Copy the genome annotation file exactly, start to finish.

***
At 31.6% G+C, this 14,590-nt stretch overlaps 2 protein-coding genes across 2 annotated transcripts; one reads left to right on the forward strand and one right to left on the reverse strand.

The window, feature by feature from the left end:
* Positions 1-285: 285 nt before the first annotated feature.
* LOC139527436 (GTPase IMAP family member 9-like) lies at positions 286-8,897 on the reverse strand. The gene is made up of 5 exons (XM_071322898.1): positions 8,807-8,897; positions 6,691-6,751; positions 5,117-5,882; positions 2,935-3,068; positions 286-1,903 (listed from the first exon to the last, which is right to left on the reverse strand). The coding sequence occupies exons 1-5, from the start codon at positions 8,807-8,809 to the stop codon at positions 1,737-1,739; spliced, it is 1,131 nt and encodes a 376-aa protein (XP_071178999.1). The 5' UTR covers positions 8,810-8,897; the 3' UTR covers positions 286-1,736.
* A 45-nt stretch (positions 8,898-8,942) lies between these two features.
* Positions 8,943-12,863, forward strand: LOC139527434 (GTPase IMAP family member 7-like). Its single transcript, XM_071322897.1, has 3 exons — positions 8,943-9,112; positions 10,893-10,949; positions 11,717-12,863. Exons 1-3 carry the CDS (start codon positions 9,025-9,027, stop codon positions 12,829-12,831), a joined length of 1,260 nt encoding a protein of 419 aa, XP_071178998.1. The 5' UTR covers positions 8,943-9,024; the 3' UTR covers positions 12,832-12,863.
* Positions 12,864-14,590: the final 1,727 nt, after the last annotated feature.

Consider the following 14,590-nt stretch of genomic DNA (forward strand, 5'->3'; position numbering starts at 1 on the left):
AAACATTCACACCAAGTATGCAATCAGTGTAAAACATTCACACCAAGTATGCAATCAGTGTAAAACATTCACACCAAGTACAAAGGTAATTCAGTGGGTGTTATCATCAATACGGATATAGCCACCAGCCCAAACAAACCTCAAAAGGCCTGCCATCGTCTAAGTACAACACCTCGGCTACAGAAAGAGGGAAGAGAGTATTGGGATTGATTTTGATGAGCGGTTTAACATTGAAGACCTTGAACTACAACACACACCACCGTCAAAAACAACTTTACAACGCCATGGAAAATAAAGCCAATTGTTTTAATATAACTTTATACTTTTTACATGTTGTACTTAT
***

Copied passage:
At 31.6% G+C, this 14,590-nt stretch overlaps 2 protein-coding genes across 2 annotated transcripts; one reads left to right on the forward strand and one right to left on the reverse strand.

The window, feature by feature from the left end:
* Positions 1-285: 285 nt before the first annotated feature.
* LOC139527436 (GTPase IMAP family member 9-like) lies at positions 286-8,897 on the reverse strand. The gene is made up of 5 exons (XM_071322898.1): positions 8,807-8,897; positions 6,691-6,751; positions 5,117-5,882; positions 2,935-3,068; positions 286-1,903 (listed from the first exon to the last, which is right to left on the reverse strand). The coding sequence occupies exons 1-5, from the start codon at positions 8,807-8,809 to the stop codon at positions 1,737-1,739; spliced, it is 1,131 nt and encodes a 376-aa protein (XP_071178999.1). The 5' UTR covers positions 8,810-8,897; the 3' UTR covers positions 286-1,736.
* A 45-nt stretch (positions 8,898-8,942) lies between these two features.
* Positions 8,943-12,863, forward strand: LOC139527434 (GTPase IMAP family member 7-like). Its single transcript, XM_071322897.1, has 3 exons — positions 8,943-9,112; positions 10,893-10,949; positions 11,717-12,863. Exons 1-3 carry the CDS (start codon positions 9,025-9,027, stop codon positions 12,829-12,831), a joined length of 1,260 nt encoding a protein of 419 aa, XP_071178998.1. The 5' UTR covers positions 8,943-9,024; the 3' UTR covers positions 12,832-12,863.
* Positions 12,864-14,590: the final 1,727 nt, after the last annotated feature.

Consider the following 14,590-nt stretch of genomic DNA (forward strand, 5'->3'; position numbering starts at 1 on the left):
AAACATTCACACCAAGTATGCAATCAGTGTAAAACATTCACACCAAGTATGCAATCAGTGTAAAACATTCACACCAAGTACAAAGGTAATTCAGTGGGTGTTATCATCAATACGGATATAGCCACCAGCCCAAACAAACCTCAAAAGGCCTGCCATCGTCTAAGTACAACACCTCGGCTACAGAAAGAGGGAAGAGAGTATTGGGATTGATTTTGATGAGCGGTTTAACATTGAAGACCTTGAACTACAACACACACCACCGTCAAAAACAACTTTACAACGCCATGGAAAATAAAGCCAATTGTTTTAATATAACTTTATACTTTTTACATGTTGTACTTAT